Amateur wildlife watchers help with search for one of the UK’s most threatened birds
12 September 2012
Conservationists trying to save the UK's most threatened farmland bird have been given a helping hand by members of the public who've been calling a special hotline to report sightings.
Since Operation Turtle Dove was launched by the RSPB, Conservation Grade, Pensthorpe Conservation Trust and Natural England in May, the hotline has had 429 calls reporting the elusive bird.
Highlights include two unusual sightings on the Welsh coast, an area not usually associated with turtle doves; a B&B, frequented by visitors to the RSPB's Snettisham nature reserve, where a pair of turtle doves nested in the conifers outside; and various calls from people who thought the ‘purring' sound turtle doves make was coming from a group of frogs.
Norfolk came top as the county with the most reported turtle dove sightings (112), second was Suffolk (69), closely followed by Cambridgeshire (61), with Essex (32), Kent (29), and Lincolnshire (20) coming fourth, fifth and sixth.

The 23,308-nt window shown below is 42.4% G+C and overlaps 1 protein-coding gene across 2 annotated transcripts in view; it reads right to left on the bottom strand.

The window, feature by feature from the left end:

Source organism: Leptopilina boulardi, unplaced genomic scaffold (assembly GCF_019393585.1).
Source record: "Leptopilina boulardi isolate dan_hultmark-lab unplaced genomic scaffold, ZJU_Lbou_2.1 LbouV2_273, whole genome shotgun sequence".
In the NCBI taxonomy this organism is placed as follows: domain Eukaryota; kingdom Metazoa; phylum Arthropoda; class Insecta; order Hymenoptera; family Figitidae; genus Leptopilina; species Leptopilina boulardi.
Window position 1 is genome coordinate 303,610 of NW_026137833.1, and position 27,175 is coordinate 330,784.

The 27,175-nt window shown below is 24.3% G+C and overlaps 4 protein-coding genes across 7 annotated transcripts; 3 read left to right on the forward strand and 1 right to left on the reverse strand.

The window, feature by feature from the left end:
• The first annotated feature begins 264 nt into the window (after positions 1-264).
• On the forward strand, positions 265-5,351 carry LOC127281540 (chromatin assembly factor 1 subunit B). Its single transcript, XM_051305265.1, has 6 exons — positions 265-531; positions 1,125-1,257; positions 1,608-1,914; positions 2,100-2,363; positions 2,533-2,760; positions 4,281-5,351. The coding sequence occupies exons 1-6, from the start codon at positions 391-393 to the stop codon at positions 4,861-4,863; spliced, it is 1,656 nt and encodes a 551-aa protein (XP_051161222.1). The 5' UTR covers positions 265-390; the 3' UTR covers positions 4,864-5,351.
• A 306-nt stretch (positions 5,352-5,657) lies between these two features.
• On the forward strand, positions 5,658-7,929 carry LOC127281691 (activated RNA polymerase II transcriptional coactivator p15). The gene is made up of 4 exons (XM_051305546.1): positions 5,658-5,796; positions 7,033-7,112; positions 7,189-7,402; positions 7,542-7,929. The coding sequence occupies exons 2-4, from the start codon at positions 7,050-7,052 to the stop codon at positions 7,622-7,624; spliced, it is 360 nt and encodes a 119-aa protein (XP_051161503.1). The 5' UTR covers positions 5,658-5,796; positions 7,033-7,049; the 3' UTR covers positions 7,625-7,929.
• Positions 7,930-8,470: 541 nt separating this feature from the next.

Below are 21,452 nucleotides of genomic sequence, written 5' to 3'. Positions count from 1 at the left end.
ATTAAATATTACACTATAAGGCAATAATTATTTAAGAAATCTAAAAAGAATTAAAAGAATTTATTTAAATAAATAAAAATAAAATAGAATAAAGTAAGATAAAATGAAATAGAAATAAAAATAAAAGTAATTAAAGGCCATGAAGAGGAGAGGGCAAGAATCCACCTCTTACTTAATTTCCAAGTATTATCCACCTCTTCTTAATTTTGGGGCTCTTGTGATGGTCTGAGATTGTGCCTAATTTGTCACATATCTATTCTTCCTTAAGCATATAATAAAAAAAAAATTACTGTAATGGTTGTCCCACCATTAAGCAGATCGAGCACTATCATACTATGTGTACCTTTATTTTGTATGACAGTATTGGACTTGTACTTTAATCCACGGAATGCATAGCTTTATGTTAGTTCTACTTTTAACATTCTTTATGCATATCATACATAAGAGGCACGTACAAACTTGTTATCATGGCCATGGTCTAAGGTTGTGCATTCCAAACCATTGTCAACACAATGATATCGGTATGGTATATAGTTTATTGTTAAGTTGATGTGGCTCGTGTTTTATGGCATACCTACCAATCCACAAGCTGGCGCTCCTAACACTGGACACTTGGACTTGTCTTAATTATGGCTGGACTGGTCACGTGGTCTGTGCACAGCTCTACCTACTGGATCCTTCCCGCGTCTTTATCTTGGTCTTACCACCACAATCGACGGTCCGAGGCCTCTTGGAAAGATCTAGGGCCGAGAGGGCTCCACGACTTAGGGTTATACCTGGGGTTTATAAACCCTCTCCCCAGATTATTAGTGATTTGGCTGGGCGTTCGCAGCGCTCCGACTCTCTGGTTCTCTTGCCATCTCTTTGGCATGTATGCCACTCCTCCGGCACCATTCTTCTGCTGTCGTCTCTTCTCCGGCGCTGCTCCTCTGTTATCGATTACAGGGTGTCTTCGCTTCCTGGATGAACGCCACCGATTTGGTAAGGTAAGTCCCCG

Alison Gardner from Operation Turtle Dove, said: 'It's great that we've already had so many people supporting Operation Turtle Dove and looking out for these birds.
'At this time of year, just before turtle doves head off on migration, juveniles and family groups are easier to spot so we're hoping for some more reports before the season's out and are appealing to anyone who spots a turtle dove to call and give us as much information as possible.'
Turtle dove numbers have fallen dramatically since the 1970s with just nine birds now for every 100 there were 40 years ago. Once widespread across much of England and Wales, the species has been lost from many areas and are now primarily restricted to areas of East Anglia and southern England.
Reasons for the turtle dove's population crash are not fully understood. However, since the 1960s the diet has changed from mainly the small seeds of wild plants to one dominated mainly by crop seeds, which are scarce early in the breeding season and may provide a poorer quality diet for turtle doves.